Jeremy Goldstein is one of the founding partners of Jeremy L. Goldstein & Associates, LLC law firm, based in New York City. He deals with issues arising from executive pay and company’s governance matters. As an attorney, he offers counsel to compensation committees, CEOs and administration groups throughout corporate changeovers. Jeremy is the chairperson of the Merger and Acquisitions subcommittee of the business section at American Bar Association. He is regarded as the top compensation attorney in the Chambers USA Guide and Legal 500.
Before founding his law firm, Mr. Goldstein was a partner in most of the Merger and Acquisition firms in New York City. He has facilitated among the significant corporate transactions such as buyout of South African Breweries PLC by Miller Brewing Co., Acquisition of AT&T Corp. by SBC Communications, Inc., the Merging of J.P. Morgan Chase & Co. with Bank One Corporation among others.
Mr. Goldstein received a Juris Doctor from New York University (NYU). He also graduated with a Bachelor of Arts, with distinction and M.A from Cornell University and the University of Chicago respectively. He is a member of the Professional Advisory Board for the New York University Journal of Law and business.
How did you get started in this business? What inspired you to start this business?
My inspiration came from my interest in applying the concept of relationships to the legal field. I’ve found that maintaining social and professional relationships with my clients leads to more innovations than the formal, impersonal approach taken by many in my profession. I understood that this career path would require complete commitment, so I thought very hard about how to integrate the most important elements of my life into my professional realm.
How do you make money?
Over the years, I learned to diversify my sources of income. I certainly work as a legal consultant, but I also tackle complicated events that occur in the corporate world. This is where I have a lot of experience and expertise, so I get hired to deal with the legal aspects of certain types of corporate transactions like mergers and acquisitions, for example.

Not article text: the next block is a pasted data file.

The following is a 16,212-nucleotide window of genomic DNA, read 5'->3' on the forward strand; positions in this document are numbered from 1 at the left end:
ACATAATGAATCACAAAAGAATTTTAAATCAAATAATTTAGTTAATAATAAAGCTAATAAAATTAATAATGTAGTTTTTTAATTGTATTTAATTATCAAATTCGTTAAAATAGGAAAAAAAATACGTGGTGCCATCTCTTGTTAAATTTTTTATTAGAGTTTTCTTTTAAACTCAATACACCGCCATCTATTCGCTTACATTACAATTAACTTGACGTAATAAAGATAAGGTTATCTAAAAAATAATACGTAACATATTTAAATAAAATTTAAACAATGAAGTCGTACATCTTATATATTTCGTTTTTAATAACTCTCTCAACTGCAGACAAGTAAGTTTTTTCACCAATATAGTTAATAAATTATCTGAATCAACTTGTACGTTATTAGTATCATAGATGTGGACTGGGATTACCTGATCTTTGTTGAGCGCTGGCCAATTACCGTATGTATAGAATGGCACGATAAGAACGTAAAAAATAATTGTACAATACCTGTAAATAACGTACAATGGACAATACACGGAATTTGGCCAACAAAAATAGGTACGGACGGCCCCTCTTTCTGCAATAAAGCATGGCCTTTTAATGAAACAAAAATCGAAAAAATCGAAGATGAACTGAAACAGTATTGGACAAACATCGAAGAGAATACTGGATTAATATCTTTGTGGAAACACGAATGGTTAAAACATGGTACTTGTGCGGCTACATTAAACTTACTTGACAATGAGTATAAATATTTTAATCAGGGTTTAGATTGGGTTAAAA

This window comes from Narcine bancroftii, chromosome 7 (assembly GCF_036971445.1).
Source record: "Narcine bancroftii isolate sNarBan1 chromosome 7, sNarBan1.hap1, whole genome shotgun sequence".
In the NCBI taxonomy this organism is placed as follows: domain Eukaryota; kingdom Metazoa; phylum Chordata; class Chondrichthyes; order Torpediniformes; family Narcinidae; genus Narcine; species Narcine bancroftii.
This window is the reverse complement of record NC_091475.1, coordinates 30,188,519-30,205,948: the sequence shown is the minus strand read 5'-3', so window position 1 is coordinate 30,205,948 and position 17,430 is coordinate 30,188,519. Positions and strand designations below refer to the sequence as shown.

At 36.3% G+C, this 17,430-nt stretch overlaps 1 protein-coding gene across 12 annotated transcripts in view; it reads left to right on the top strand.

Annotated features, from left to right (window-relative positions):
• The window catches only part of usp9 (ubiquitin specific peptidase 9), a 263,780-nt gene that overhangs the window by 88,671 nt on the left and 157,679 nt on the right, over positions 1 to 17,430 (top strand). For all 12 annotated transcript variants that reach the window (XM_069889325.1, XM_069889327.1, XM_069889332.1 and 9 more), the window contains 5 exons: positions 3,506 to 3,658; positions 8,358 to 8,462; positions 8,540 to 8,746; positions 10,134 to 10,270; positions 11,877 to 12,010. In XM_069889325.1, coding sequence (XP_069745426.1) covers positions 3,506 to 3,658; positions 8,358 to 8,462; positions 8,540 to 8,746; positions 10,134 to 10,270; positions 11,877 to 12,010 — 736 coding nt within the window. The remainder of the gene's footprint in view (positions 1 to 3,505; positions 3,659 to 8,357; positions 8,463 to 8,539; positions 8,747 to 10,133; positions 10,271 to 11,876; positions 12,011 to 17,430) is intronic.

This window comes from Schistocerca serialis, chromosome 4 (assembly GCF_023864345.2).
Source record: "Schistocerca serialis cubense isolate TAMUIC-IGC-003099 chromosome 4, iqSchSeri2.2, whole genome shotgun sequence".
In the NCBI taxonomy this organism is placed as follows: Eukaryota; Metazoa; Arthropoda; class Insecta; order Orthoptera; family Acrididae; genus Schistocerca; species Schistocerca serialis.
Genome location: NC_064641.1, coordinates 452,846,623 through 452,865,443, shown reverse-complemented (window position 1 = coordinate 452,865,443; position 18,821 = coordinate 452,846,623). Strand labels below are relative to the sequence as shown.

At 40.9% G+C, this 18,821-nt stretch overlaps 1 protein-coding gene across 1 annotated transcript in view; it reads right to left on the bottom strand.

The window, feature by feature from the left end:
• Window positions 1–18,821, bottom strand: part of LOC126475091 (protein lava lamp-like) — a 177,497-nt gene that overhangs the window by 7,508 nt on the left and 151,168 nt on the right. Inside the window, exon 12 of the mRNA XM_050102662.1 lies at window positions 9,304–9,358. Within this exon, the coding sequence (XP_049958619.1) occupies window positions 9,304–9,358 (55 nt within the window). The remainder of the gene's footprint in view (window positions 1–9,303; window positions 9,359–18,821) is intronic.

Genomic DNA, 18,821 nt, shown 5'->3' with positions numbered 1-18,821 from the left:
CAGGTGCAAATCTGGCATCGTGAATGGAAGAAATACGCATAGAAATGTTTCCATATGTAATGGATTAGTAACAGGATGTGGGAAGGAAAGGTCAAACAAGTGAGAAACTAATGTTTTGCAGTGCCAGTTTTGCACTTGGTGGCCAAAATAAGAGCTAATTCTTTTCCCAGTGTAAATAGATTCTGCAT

How long did it take for you to become profitable?
That’s an interesting question. My concept of profit isn’t limited to just monetary success alone. I see the revenues generated at the company primarily as a means of reinvestment, but I am cautious to not analyze the profit and loss statement as an end goal in itself. I enjoy investing resources into various activities that I think has the potential to offer the kind of success that I’m really interested in experiencing. So, if I told you that I was able to generate profits within the notoriously difficult five-year period after starting my practice, that wouldn’t really represent the type of profit that I’m really pursuing. To summarize, long-term thinking is what lead me to early profitability.
When you were starting out, was there ever a time you doubted it would work? If so, how did you handle that?
Doubt is just an internal obstacle. The way I deal with these issues is to apply the tools and resources I have available to the particular situation. It is also helpful to see every obstacle as an opportunity for the kind of personal growth that is necessary to maintain a successful practice for the long term. Emotions like doubt are temporary. I learned how to use uncomfortable feelings to direct my attention to an area that I need to grow. That diffuses the effect that doubts could otherwise have, especially on critical decision-making.